A lot has already been written about why Mitt Romney suffered such a resounding defeat in last week's election. Political insiders will attribute it most to President Obama's unprecedented ground game, rooted in breath-taking applications of large-scale data and analytics. We fall squarely in this camp, perhaps for selfish reasons, because data science is religion around here.
But to the average voter, the nuances of micro-targeting, GOTV, and quantitative analysis are meaningless. Most of us will trace Romney's loss to something more basic or, if you will, more "macro." A few days after the election, once it had a few days to sink in, we surveyed 10,182 people age 13* and older in the US asking which, among a simple list of reasons, was most to blame for Romney's defeat. Results were reweighted where necessary to represent the full US adult population by demographics and geography. (*- Yes, we included 13-18 year-old respondents, since most in this age cohort will be of voting age in 2016.)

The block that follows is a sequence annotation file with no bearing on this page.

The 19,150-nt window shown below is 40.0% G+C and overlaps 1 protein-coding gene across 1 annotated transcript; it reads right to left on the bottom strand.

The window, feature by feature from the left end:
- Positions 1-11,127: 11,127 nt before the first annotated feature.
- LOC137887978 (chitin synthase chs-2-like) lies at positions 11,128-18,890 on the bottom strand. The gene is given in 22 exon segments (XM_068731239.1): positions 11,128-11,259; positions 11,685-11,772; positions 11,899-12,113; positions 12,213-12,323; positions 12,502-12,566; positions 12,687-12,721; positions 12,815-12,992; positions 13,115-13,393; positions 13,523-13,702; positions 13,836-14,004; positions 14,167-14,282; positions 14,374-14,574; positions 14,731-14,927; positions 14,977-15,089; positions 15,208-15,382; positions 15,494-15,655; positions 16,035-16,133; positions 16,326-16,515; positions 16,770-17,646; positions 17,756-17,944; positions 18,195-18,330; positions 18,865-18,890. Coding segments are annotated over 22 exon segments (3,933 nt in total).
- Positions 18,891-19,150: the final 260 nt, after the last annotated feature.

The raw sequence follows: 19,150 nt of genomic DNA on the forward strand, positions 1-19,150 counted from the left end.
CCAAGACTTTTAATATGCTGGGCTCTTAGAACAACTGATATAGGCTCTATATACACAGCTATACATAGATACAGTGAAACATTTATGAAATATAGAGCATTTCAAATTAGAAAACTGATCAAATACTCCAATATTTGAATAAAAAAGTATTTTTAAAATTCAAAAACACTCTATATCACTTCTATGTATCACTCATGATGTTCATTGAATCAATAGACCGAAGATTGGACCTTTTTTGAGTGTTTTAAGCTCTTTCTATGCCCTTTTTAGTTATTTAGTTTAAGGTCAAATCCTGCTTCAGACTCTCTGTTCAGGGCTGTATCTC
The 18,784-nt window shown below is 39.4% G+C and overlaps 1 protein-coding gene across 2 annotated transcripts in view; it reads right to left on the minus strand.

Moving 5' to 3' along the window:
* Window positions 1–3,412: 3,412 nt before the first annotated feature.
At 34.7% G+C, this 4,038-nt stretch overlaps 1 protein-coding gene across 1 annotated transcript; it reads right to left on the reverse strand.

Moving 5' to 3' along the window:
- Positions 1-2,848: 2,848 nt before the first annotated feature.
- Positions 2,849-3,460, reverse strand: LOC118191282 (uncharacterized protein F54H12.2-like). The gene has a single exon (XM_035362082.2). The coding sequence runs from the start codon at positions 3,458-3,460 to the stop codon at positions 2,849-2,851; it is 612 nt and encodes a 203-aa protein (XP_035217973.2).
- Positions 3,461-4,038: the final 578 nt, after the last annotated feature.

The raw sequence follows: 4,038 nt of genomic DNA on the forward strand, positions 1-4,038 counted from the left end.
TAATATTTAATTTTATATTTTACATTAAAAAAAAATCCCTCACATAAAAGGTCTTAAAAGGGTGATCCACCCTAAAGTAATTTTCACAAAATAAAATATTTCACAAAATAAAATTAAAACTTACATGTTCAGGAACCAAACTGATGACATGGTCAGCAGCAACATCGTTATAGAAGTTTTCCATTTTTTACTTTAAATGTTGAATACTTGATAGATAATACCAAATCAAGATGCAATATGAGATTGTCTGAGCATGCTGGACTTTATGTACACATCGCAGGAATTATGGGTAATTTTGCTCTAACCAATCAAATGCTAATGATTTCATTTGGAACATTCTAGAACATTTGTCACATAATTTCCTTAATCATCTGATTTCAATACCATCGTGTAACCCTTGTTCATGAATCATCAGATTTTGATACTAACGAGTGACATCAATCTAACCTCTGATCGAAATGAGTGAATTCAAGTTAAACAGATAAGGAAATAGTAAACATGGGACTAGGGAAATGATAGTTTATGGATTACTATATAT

Here's what they said:
Overall, the largest number of Americans (48%) blame the defeat on a misalignment between the current Republican message and the general views of the US populace. The second largest group either can't decide, needs more time to figure it out, or simply doesn't care. The remaining respondents were split at 14%, equally blaming the quality of Romney as a candidate and the relative strength of the Republican's campaign strategy.
After looking at these topline numbers, we can run our cross-tabs against hundreds of different traits of the respondent group. A few obvious ones surfaced quickly. Look at the difference among respondents based on their party affiliation: